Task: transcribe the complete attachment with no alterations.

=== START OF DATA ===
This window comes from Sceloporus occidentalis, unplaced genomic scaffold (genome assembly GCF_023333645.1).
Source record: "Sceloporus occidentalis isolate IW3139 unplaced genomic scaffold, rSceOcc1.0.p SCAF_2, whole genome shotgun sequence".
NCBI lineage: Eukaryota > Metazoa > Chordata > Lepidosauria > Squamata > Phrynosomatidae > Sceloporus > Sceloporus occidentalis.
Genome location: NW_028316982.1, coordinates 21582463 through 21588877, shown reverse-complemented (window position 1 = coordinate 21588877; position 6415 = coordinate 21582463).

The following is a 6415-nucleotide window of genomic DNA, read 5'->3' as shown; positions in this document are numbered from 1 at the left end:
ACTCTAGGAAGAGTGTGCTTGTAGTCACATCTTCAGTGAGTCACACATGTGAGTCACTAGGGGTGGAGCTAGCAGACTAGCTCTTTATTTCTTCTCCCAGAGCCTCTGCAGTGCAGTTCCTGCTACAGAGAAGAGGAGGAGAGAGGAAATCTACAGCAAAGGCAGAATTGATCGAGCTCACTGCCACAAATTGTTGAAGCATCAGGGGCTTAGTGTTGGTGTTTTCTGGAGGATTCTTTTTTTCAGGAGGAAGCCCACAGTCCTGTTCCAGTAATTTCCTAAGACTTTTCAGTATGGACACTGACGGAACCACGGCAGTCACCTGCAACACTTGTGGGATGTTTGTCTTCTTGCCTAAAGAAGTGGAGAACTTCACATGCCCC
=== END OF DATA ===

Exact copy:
This window comes from Sceloporus occidentalis, unplaced genomic scaffold (genome assembly GCF_023333645.1).
Source record: "Sceloporus occidentalis isolate IW3139 unplaced genomic scaffold, rSceOcc1.0.p SCAF_2, whole genome shotgun sequence".
NCBI lineage: Eukaryota > Metazoa > Chordata > Lepidosauria > Squamata > Phrynosomatidae > Sceloporus > Sceloporus occidentalis.
Genome location: NW_028316982.1, coordinates 21582463 through 21588877, shown reverse-complemented (window position 1 = coordinate 21588877; position 6415 = coordinate 21582463).

The following is a 6415-nucleotide window of genomic DNA, read 5'->3' as shown; positions in this document are numbered from 1 at the left end:
ACTCTAGGAAGAGTGTGCTTGTAGTCACATCTTCAGTGAGTCACACATGTGAGTCACTAGGGGTGGAGCTAGCAGACTAGCTCTTTATTTCTTCTCCCAGAGCCTCTGCAGTGCAGTTCCTGCTACAGAGAAGAGGAGGAGAGAGGAAATCTACAGCAAAGGCAGAATTGATCGAGCTCACTGCCACAAATTGTTGAAGCATCAGGGGCTTAGTGTTGGTGTTTTCTGGAGGATTCTTTTTTTCAGGAGGAAGCCCACAGTCCTGTTCCAGTAATTTCCTAAGACTTTTCAGTATGGACACTGACGGAACCACGGCAGTCACCTGCAACACTTGTGGGATGTTTGTCTTCTTGCCTAAAGAAGTGGAGAACTTCACATGCCCC